Rockies right-hander Jon Gray was an oft-mentioned name at this week’s GM Meetings, tweets Jon Morosi of MLB.com, with the Padres among the clubs interested in acquiring the former No. 3 overall pick.
That Gray would emerge as a potential trade candidate isn’t really a surprise; as explored here at MLBTR a month ago, the Rockies are in a tough spot as a team that is projected to have a franchise-record payroll in 2020 before making a single addition to improve what was a 71-91 club in 2019. Gray and shortstop Trevor Story are the two members of the club that are relatively short-term assets (both controlled through 2021) and have performed well enough to have legitimate trade value. Owner Dick Monfort began the offseason by declaring a lack of payroll flexibility. As such, if the Rockies are to look to ways to improve, they may need to walk a fine line and move some quality big league pieces to simultaneously pare back spending and add more affordable (but less proven) near-MLB talent.
Gray, who last week turned 28, has demonstrated front-of-the-rotation ability at times in his big league career but has yet to establish much in the way of consistency. He’s averaged better than a strikeout per inning in 641 1/3 MLB frames and has delivered sub-4.00 ERAs in two of the past three seasons despite pitching his home games at Coors Field. However, Gray also logged a mediocre 4.61 ERA in 2016 and a woeful 5.12 mark in 2018.
Inconsistency notwithstanding, Gray is a former No. 3 overall pick and vaunted top prospect who averages better than 96 mph on his heater and owns a career 11.4 percent swinging-strike rate. He’s not exactly the prototypical Statcast darling, as he has below-average spin on his fastball and slider, but he’s managed to consistently generate punchouts all the same. And, that low spin rate has helped Gray to post above-average ground-ball tendencies throughout his MLB tenure.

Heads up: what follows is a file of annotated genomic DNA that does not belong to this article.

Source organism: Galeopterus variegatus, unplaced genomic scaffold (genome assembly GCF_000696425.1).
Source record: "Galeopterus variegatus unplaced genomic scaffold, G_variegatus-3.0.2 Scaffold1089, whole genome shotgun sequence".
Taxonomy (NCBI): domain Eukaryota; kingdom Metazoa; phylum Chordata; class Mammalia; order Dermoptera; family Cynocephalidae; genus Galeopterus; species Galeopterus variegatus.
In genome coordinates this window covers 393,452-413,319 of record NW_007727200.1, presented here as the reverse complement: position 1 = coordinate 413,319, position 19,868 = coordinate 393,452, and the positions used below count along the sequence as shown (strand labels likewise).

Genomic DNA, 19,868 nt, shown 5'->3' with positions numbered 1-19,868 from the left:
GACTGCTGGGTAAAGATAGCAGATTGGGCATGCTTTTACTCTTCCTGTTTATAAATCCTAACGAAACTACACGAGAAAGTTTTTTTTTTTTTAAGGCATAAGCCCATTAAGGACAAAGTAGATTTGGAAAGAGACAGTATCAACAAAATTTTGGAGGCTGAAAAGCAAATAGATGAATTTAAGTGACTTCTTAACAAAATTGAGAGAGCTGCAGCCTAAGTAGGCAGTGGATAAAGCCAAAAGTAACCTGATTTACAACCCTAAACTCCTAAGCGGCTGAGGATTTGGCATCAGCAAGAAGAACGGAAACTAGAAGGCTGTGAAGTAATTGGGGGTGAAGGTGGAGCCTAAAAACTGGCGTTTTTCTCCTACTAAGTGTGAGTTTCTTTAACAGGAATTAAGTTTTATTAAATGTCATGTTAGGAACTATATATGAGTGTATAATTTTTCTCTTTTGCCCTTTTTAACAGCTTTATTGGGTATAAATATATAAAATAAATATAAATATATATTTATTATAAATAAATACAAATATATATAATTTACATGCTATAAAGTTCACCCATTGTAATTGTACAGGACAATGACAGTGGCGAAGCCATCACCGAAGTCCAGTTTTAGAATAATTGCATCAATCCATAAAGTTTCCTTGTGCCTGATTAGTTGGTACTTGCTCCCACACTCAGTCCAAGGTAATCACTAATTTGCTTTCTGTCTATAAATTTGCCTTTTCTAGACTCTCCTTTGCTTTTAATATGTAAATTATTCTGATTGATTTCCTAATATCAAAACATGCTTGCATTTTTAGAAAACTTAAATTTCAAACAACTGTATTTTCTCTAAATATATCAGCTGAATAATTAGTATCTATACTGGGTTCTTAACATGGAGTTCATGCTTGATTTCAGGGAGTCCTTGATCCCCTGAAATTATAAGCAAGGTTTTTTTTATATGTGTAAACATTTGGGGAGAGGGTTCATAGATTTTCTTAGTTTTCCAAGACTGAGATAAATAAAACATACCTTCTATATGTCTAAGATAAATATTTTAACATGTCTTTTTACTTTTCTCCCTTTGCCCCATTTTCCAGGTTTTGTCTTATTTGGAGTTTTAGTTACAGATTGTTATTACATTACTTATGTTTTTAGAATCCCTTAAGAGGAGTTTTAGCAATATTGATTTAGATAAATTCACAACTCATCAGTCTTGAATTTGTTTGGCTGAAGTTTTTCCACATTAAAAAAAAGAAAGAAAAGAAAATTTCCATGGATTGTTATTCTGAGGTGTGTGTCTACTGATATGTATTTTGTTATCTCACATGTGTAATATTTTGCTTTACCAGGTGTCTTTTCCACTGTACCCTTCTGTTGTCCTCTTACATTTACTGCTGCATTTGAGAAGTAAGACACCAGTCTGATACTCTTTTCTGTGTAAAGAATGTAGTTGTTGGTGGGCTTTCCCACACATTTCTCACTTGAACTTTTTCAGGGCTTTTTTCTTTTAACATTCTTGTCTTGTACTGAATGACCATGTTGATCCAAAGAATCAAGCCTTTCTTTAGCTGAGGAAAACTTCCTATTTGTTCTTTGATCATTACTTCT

Gray has only made 30 starts in a big league season once, although his durability isn’t questionable in the same way that it would be for a pitcher with a history of arm troubles. Rather, Gray has twice suffered a fracture in his left foot, limiting him to 110 1/3 innings in 2017 and 150 innings this past season. Outside of those two injuries, the only issue that’s ever shelved Gray during his MLB career was an abdominal strain in 2016. He did have some shoulder fatigue late in the 2014 season — his first full year of pro ball — but Gray’s right arm has an otherwise clean bill of health.
There are at least some parallels between the Rockies’ current situation with Gray and the situation the Pirates faced with Gerrit Cole two offseasons ago. Both are flamethrowing former top picks/prospects. Gray has a 112 ERA+ over his past four seasons — the same mark that Cole posted from 2014-17 in Pittsburgh. And, as was the case with Cole, Gray has another two years of club control remaining and a decidedly non-prohibitive (for most clubs) projected arbitration salary at $5.6MM. (Cole had settled at $6.75MM at the time of his trade.)
That’s not to suggest that Gray will erupt with a new club in the same manner that Cole did, but rather to underscore that Gray is the type of pitcher teams will dream on when scouring the trade market. The fact that this winter’s trade market lacks a clearly available frontline starter should only lead to further intrigue surrounding Gray, although there’s no guarantee that the Rockies will ultimately part ways with the hard-throwing right-hander. The Colorado organization, by all accounts, is hopeful of a bouncing back as a collective unit in 2020, so moving Gray for down-the-pipeline prospect who won’t reach the Majors until 2021-22 doesn’t seem likely.